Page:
ERIC Number: ED413918
Record Type: Non-Journal
Publication Date: 1997
Reference Count: N/A
Planning for Automation: A How-To-Do-It Manual for Librarians. Second Edition. Number 78.
Cohn, John M.; Kelsey, Ann L.; Fiels, Keith Michael
This manual is written for any library planning to introduce a new or replacement automated system. It focuses on planning for an integrated system that computerizes a multiplicity of library functions using one common database. This second edition contains a new section on the preparation of a technology strategic plan, a section on developing system specifications that focuses on the "networked" quality of today's systems, an expanded section on training for staff and the public, and an augmented section on standards that covers transaction formats, nonprint formats, telecommunications, and the transfer of information, as well as bibliographic and item records. The Introduction offers an analysis of how changes in technology are impacting today's library and users' expectations. Part 1, "Creating a Basic Technology Plan," describes how to develop a library profile in preparation for automation, explains how to assess and identify institutional needs and priorities, and shows how to go about writing a technology plan. A technology assessment worksheet is provided. Part 2, "Selecting and Implementing Systems," begins with a System Implementation Checklist. Chapters in this part discuss automation options, developing system specifications, and the process of selecting a system--from preparing the request for proposal through evaluating vendor proposals to making the final decision. Postselection matters--negotiating a contract with the vendor of choice, maintaining the system, and training are also covered. Special attention is paid to meeting system requirements and specifications. Part 3, "Planning System Databases," examines the steps involved in creating and maintaining the "heart" of any system: the library's machine-readable databases. Chapters cover retrospective conversion, maintaining the bibliographic database, weeding, bar coding, and MARC. The final chapter in this part discusses standards in general and identifies specific ones that are crucial to the automation endeavor. The Conclusion offers comments on the life cycle of automated systems and on the benefits of good planning for improved library services. The Appendix considers the consultant relationship--finding, selecting, and working with one. (Author/AEF)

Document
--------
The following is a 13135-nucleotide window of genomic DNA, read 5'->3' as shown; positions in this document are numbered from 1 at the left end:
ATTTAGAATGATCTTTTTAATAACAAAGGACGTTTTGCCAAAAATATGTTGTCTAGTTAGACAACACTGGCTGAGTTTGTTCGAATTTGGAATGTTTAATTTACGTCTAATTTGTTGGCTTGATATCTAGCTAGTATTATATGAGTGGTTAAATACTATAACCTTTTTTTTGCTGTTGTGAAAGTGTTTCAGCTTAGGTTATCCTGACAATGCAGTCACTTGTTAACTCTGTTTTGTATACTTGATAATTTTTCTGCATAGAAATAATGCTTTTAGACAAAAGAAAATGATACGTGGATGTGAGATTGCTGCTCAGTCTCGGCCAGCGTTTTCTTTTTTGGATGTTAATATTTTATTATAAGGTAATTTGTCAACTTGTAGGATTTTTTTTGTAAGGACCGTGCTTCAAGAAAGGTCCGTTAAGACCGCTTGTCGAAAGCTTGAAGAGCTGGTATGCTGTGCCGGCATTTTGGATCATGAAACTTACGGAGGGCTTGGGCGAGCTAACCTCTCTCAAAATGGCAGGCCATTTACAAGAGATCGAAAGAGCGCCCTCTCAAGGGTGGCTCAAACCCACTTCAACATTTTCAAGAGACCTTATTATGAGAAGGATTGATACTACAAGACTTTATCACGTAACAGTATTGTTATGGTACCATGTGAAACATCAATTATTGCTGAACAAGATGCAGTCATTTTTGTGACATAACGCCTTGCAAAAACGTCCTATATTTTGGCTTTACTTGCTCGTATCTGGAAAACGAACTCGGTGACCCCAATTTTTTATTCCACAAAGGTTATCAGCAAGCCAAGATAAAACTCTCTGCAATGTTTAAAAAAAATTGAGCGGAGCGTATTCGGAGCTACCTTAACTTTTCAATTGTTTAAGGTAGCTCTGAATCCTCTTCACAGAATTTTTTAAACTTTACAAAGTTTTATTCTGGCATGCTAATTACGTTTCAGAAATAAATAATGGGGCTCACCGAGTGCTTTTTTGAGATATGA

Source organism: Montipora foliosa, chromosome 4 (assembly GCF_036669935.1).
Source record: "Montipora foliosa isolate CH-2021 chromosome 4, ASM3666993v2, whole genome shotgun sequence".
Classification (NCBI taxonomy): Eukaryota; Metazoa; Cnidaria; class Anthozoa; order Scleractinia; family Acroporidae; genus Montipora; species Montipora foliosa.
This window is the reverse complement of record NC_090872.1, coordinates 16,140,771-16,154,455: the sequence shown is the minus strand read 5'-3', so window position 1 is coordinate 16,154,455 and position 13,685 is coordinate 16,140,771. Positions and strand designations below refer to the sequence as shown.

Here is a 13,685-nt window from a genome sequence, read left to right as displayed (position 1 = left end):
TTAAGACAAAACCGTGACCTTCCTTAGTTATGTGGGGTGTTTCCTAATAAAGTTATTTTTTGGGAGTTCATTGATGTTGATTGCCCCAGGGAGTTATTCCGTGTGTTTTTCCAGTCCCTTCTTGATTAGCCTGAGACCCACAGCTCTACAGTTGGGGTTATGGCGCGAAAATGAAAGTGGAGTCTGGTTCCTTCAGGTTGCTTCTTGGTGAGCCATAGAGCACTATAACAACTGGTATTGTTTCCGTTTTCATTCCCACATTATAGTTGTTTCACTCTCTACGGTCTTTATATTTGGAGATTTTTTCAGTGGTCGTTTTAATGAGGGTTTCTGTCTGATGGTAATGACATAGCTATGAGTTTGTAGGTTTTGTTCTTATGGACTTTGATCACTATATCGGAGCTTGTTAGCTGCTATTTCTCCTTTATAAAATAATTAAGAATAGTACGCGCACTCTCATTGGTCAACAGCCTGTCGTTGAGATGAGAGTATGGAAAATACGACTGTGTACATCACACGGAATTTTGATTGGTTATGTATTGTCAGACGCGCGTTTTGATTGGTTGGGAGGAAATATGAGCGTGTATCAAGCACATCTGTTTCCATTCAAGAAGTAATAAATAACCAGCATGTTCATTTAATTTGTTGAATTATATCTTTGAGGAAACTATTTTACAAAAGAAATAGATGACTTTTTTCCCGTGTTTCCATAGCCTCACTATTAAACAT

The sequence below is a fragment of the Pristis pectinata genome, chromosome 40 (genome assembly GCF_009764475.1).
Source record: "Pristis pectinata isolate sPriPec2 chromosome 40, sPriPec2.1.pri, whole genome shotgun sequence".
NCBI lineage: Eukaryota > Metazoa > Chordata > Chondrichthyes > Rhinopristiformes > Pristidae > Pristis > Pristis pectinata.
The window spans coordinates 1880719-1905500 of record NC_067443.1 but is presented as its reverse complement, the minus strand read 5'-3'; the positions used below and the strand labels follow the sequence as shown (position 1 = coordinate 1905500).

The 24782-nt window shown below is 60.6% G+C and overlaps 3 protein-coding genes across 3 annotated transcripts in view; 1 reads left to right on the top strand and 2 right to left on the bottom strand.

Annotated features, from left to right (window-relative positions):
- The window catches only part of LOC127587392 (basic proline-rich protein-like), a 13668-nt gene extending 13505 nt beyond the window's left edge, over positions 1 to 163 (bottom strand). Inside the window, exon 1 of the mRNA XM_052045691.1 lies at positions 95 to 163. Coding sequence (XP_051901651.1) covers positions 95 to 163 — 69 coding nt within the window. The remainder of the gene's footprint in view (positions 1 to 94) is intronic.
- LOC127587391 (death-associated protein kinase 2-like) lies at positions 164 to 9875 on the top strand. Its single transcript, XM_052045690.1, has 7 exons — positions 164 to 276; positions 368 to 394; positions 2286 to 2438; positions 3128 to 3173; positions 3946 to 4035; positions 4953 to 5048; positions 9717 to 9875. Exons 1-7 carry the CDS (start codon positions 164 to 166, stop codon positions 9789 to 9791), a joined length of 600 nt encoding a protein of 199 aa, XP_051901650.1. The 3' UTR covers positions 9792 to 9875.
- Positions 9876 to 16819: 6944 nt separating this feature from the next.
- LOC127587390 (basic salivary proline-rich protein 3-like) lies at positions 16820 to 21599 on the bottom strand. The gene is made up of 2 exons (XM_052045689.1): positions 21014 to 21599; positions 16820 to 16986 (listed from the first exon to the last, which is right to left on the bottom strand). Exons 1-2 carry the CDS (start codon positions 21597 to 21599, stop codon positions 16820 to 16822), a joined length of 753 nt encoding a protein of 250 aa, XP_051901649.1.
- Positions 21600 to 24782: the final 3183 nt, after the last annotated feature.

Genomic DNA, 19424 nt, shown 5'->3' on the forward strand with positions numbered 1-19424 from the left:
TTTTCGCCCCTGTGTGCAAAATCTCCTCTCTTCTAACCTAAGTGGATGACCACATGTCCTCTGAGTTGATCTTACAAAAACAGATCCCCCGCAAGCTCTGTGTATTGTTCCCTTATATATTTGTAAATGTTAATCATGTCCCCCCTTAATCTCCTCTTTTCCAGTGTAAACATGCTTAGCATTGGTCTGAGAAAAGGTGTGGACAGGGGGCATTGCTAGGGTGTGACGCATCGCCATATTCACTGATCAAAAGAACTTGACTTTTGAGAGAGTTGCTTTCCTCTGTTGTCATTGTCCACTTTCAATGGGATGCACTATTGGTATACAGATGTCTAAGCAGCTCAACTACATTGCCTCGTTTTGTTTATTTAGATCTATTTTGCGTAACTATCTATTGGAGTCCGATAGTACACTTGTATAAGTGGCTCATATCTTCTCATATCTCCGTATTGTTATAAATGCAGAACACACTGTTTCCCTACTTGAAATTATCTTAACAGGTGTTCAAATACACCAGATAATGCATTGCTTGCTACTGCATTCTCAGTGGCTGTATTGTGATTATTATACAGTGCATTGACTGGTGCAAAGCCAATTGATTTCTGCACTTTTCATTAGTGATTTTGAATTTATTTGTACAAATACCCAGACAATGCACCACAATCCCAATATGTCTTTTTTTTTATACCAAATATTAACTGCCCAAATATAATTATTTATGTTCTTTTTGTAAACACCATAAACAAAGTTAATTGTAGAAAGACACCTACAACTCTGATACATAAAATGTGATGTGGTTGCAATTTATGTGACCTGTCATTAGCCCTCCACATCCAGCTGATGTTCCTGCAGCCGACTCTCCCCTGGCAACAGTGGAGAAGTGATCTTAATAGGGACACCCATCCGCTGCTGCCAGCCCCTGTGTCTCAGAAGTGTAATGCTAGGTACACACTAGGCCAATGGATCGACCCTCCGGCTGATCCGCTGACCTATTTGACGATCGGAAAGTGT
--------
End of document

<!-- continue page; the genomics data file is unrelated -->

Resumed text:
Descriptors: Bibliographic Databases, Cataloging, Computer Networks, Consultants, Database Design, Guidelines, Information Technology, Library Automation, Library Development, Library Planning, Library Services, Library Technical Processes, Needs Assessment, Strategic Planning, Systems Development, Technological Advancement, Technology Integration, Training, User Needs (Information)
Neal-Schuman Publishers, Inc., 100 Varick St., New York, NY 10013-1506.
Publication Type: Books; Guides - Non-Classroom
Education Level: N/A
Audience: Media Staff; Practitioners
Authoring Institution: N/A